Back in 1984 I purchased my first McCoy Tyner album, Dimensions, which was his current release at the time. Though I didn’t fully realize it then, this was a little bit of an unusual line-up for him. John Blake’s violin was a little out of character for a Tyner record although Blake appeared on a couple of other of his albums before this one. Sticking out more than that was John Lee’s bass because it was an electric bass, not an acoustic one, and Tyner typically keeps everything all-acoustic. But Lee’s bass gave the music a little more “oomph” and he worked the rhythm section well with the late drummer Wilby Fletcher (former Miles Davis sideman Gary Bartz completed this quintet on sax).
My favorite song on that album, one I still revisit from time to time to this day, is an original called “Understanding.” And it was Lee, not Tyner, who wrote that song.
Still, I always thought of “Understanding” as a song that stood out to me and really nobody else. After all, Dimensions didn’t go down as one of Tyner’s better known records, and the track itself was buried in the middle of Side 2. So, when I was checking out this upcoming CD by drummer Andrew Swift I nearly fell out my chair when the introductory chords of “Understanding” started playing on the very last track of this CD, Swift Kick. There is no mistaking that grand sounding entrance.
Which version is better? I’m always going to be partial to the original and Lee’s bass sparkles more on it, but there’s some cool things going on in the new version, thanks to a nifty arrangement by Swift, producer Michael Dease and Thomas Barber.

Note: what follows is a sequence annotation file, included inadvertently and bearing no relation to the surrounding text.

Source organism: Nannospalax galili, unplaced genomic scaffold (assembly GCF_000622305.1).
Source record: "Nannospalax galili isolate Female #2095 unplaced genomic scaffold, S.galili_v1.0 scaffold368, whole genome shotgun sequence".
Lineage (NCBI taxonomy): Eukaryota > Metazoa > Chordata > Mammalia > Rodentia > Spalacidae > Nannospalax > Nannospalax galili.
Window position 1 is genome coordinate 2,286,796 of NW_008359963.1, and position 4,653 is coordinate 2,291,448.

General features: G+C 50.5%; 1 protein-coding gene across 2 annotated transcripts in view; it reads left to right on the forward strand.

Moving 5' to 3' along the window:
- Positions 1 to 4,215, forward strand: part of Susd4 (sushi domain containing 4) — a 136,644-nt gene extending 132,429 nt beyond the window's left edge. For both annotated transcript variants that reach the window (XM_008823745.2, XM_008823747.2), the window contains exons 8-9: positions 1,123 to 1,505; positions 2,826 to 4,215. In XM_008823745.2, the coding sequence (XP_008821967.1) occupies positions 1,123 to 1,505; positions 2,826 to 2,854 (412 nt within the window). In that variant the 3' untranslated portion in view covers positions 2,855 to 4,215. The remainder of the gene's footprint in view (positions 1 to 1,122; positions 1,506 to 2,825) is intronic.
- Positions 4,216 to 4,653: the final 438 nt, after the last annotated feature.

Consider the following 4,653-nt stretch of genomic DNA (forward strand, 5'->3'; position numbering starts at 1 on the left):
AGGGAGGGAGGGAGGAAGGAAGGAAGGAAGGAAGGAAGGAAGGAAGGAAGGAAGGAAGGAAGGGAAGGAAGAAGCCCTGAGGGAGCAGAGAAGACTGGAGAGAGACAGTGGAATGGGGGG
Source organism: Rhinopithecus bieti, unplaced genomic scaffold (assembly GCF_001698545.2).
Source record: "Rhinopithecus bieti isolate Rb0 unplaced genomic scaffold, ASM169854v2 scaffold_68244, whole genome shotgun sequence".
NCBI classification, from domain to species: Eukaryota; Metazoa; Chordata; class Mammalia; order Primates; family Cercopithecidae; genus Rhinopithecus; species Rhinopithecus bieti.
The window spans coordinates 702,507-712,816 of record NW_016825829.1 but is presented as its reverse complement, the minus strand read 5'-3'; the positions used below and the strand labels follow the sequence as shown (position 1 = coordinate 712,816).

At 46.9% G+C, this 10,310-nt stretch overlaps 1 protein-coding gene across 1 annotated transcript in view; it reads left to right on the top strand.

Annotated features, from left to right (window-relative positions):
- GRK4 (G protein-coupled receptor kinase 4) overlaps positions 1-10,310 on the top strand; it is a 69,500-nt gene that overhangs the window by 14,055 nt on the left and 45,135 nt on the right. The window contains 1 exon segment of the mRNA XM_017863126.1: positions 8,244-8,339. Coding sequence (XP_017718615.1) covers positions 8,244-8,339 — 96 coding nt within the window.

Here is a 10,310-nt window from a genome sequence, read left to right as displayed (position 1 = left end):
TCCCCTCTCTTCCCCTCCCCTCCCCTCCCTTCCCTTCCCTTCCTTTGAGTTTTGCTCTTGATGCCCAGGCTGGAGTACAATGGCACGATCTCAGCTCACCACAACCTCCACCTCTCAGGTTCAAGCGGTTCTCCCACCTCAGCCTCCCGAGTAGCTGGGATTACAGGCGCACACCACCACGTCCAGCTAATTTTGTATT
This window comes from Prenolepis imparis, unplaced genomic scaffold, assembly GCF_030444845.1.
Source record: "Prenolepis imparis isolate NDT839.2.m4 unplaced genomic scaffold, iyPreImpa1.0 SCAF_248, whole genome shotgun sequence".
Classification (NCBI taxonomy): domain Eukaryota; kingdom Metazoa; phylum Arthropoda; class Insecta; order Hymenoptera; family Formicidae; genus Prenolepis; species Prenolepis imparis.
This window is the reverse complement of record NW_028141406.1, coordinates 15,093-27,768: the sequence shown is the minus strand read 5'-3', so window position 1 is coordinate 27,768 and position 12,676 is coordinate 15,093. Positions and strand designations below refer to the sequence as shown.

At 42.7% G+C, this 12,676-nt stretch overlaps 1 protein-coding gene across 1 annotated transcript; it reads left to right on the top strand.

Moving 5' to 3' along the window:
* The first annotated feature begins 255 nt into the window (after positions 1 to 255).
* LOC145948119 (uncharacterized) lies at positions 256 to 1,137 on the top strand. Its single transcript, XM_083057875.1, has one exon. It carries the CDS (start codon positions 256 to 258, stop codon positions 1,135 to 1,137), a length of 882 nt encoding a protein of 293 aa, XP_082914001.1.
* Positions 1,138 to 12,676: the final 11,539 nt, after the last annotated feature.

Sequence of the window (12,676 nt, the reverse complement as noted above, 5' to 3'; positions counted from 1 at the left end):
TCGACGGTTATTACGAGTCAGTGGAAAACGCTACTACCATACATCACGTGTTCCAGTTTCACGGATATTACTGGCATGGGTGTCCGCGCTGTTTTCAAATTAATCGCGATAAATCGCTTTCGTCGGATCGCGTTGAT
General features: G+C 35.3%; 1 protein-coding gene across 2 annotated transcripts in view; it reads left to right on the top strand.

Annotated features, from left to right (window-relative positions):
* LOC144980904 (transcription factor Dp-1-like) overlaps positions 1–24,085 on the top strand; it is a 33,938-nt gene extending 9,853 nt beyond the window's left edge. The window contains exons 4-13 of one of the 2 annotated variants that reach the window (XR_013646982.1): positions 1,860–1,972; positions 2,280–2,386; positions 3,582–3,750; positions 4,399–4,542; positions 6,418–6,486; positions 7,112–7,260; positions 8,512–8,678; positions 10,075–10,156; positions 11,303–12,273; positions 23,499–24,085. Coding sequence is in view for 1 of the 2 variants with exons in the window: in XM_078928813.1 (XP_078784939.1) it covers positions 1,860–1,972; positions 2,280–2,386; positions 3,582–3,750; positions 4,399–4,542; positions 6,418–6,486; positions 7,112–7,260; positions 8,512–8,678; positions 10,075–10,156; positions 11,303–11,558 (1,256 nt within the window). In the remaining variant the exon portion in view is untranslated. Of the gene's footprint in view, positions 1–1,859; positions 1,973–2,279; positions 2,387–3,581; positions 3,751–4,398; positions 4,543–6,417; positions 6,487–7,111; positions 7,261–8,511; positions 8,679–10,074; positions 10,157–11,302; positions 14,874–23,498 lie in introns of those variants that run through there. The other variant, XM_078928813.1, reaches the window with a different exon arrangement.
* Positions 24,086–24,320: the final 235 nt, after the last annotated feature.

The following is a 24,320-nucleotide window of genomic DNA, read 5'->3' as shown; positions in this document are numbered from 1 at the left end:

Yes, the song is played much the same way, following Lee’s alternately funky and elegant melody parts just as it’s played on the Tyner recording. The departures come how the bands performing each rendition are set up: Tyner with his quintet and Swift with … well, what do you call ten players? A great collection of players, too, including Swift, Dease, Sharel Cassity on soprano sax, George Cables on piano, Tim Meyer on flute, Jeb Patton on rhodes, Curtis Stewart on violin and Matt Garrison on baritone sax. And, Lee himself reprising his role on electric bass. Cassity and Patton get in good solos but Dease’s electric trombone solo is the high point of the song, partly because an electrified trombone is such a rare sound and partly because Dease is playing is on fire.
We always like it when someone agrees with us. I’m glad that Andrew Swift found this hidden gem of a song called “Understanding” very attractive, too.
Swift Kick releases on April 17, by D Clef Records. Visit Andrew Swift’s website.